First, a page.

Immigration: What Does the Bible Say?
By M. Daniel Carroll R.
The immensity of this human dilemma should drive Christians to the Scriptures to see what God might have to say about engaging the stranger.
Immigration has been a hot political issue in this country for the last several years. Some in the media can be a bit shrill, labeling newcomers as part of a “tidal wave” or an “invasion” of foreigners. Heated and exaggerated rhetoric, of whatever persuasion, is not helpful and is not becoming for Christians.
What might a self-consciously Christian position on the topic look like, one that doesn’t consist simply of a few Bible verses tacked on to the secular arguments that dominate the national debate?
A Global Perspective
A helpful starting point is to recognize that the history of humanity is the history of migration. People, whether as individuals, families, or larger groups, have been on the move since the beginning. The motivations to leave one area and go to another land have been the same throughout the centuries: hunger, conflict, persecution, natural disasters, lack of employment, or the desire for a better life. It is no different today.
The United Nations estimates that more than 210 million people are migrating worldwide. This figure includes refugees, asylum-seekers, the internally displaced, and those moving to other countries. This phenomenon is impacting countries on every continent in multiple ways. So, the first step in tackling the immigration challenge is to be aware that this is not solely a U.S. problem. It is human reality. The questions that need to be asked in light of these facts, therefore, should be: In a world where many needy millions are searching for a new life, how should Christians respond? What is the responsibility of the church?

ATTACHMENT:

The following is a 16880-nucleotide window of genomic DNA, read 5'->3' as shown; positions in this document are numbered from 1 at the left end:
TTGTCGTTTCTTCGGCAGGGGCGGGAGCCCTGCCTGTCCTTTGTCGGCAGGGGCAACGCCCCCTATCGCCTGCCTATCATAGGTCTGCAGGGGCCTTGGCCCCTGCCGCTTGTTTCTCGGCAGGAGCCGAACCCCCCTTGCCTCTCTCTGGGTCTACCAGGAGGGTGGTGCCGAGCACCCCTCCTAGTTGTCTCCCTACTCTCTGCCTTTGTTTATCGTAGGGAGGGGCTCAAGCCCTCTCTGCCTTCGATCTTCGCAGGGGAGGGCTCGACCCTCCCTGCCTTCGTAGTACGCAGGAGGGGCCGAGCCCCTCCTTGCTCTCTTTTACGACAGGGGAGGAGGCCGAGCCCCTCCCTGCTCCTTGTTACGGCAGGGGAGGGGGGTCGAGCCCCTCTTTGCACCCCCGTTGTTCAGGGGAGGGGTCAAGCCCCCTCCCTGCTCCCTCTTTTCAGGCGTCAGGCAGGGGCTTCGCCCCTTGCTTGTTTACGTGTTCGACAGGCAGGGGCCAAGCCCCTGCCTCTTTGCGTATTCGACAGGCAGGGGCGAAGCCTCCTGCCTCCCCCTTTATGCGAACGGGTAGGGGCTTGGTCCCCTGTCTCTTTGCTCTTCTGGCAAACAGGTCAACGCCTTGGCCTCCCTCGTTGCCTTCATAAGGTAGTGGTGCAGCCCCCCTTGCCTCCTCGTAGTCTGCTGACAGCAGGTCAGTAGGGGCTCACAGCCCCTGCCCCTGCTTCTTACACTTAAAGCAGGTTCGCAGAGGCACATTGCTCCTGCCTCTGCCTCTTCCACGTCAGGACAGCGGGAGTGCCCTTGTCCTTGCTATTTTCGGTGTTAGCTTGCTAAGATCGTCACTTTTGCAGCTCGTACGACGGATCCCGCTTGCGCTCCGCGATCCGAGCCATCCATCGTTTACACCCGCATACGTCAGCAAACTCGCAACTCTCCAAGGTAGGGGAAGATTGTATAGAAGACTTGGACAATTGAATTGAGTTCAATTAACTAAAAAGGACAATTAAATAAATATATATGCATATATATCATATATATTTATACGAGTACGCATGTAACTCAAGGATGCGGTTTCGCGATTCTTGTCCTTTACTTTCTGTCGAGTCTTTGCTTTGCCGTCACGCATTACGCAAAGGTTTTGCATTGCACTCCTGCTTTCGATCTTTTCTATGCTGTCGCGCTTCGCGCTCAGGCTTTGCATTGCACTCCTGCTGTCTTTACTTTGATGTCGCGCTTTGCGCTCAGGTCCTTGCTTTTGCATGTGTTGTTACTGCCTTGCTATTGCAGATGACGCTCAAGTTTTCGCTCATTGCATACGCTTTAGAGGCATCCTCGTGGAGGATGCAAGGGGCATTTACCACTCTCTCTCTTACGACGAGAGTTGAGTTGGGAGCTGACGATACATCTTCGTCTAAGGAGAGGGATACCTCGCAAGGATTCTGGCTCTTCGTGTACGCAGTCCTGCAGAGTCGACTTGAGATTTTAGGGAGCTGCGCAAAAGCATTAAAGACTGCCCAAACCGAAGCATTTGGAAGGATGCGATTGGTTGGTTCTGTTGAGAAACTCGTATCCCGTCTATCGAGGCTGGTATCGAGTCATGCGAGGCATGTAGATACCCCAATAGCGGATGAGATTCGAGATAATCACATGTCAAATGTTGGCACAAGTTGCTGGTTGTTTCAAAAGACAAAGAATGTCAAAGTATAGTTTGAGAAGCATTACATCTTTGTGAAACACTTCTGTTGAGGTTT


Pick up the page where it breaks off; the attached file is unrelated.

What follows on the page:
The immensity of this human dilemma should drive Christians to the Scriptures to see what God might have to say about engaging the stranger. To the surprise of many, the Bible has a lot to say about this topic, and that biblical material should orient Christian attitudes and responses.
A Biblical Perspective
Where should we start our investigation of the Bible? We should not limit the biblical contribution to Romans 13:1-5 and questions of legality. While these are very important, the breadth of the Bible can inform us how to approach these complex issues.
Immigration is about people. Let’s start at the beginning of the Bible. Genesis 1:26-28 reveals that all human beings are made in the image of God. We are God’s representatives on earth and have the capacity to “rule” over the rest of creation. Every person—including the immigrant—has worth and the unique potential to contribute to society and the common good.
Discussions on immigration, then, need to appreciate, above all else, that the fate of people is at stake, and people have infinite value in God’s sight and can add to the country because of their capacities and gifts. Immigration is not about a faceless group of newcomers. It is about persons whom God has made and for whom Christ died.
Old Testament narratives. The Old Testament has several accounts of people migrating from one place to another.
The story of the chosen people starts with Abram’s trek to another land (Genesis 11:31-12:5; 23:4; cf. Deuteronomy 26:5). His descendants would leave that promised land for the same reasons people migrate today. Abraham’s and Jacob’s families went to Egypt looking for food (Genesis 12, 42, 43). The desperate ends to which some will go to survive explains, in part, why Abram asked his wife, Sarai, to lie and say she was his sister. He and all those with him were hungry; the only other option was to turn around and travel the desert again (Genesis 12:10-20).
Naomi and her family left Bethlehem and traveled to Moab because there was a famine in the land (Ruth 1:1, 2). Others were forced to migrate against their will. Joseph was sold into slavery in Egypt (Genesis 37). Years later, thousands were taken into exile, when Assyria conquered Israel (2 Kings 17) and Babylon took Judah (2 Kings 24, 25).
We also find stories of the assimilation of these sojourners into their host cultures. These are not easy processes, and they are not all alike. Joseph was given an Egyptian name, married an Egyptian, and had children by her, but he gave his two sons Israelite names (Genesis 41). He was so “Egyptianized” that his brothers did not recognize him, but Joseph still understood and spoke his mother tongue (Genesis 42).